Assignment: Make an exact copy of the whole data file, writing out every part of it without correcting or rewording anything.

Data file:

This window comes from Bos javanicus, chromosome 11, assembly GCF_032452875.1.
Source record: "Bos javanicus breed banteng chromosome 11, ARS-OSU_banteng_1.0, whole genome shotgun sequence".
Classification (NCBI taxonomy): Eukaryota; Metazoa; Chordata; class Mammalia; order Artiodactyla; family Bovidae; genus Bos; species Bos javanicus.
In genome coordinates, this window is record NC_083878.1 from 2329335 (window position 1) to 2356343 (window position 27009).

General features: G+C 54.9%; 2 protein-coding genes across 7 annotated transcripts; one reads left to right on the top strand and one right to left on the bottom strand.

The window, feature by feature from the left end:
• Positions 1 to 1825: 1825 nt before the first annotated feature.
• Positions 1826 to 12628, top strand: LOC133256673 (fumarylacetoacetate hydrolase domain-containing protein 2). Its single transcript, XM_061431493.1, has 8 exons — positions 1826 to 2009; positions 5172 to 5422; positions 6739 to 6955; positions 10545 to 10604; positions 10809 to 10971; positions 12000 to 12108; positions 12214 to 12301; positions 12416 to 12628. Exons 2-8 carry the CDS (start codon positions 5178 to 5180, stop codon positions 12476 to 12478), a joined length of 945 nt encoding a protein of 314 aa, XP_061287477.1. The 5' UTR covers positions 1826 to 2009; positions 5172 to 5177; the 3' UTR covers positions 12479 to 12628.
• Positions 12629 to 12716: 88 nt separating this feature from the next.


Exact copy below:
This window comes from Bos javanicus, chromosome 11, assembly GCF_032452875.1.
Source record: "Bos javanicus breed banteng chromosome 11, ARS-OSU_banteng_1.0, whole genome shotgun sequence".
Classification (NCBI taxonomy): Eukaryota; Metazoa; Chordata; class Mammalia; order Artiodactyla; family Bovidae; genus Bos; species Bos javanicus.
In genome coordinates, this window is record NC_083878.1 from 2329335 (window position 1) to 2356343 (window position 27009).

General features: G+C 54.9%; 2 protein-coding genes across 7 annotated transcripts; one reads left to right on the top strand and one right to left on the bottom strand.

The window, feature by feature from the left end:
• Positions 1 to 1825: 1825 nt before the first annotated feature.
• Positions 1826 to 12628, top strand: LOC133256673 (fumarylacetoacetate hydrolase domain-containing protein 2). Its single transcript, XM_061431493.1, has 8 exons — positions 1826 to 2009; positions 5172 to 5422; positions 6739 to 6955; positions 10545 to 10604; positions 10809 to 10971; positions 12000 to 12108; positions 12214 to 12301; positions 12416 to 12628. Exons 2-8 carry the CDS (start codon positions 5178 to 5180, stop codon positions 12476 to 12478), a joined length of 945 nt encoding a protein of 314 aa, XP_061287477.1. The 5' UTR covers positions 1826 to 2009; positions 5172 to 5177; the 3' UTR covers positions 12479 to 12628.
• Positions 12629 to 12716: 88 nt separating this feature from the next.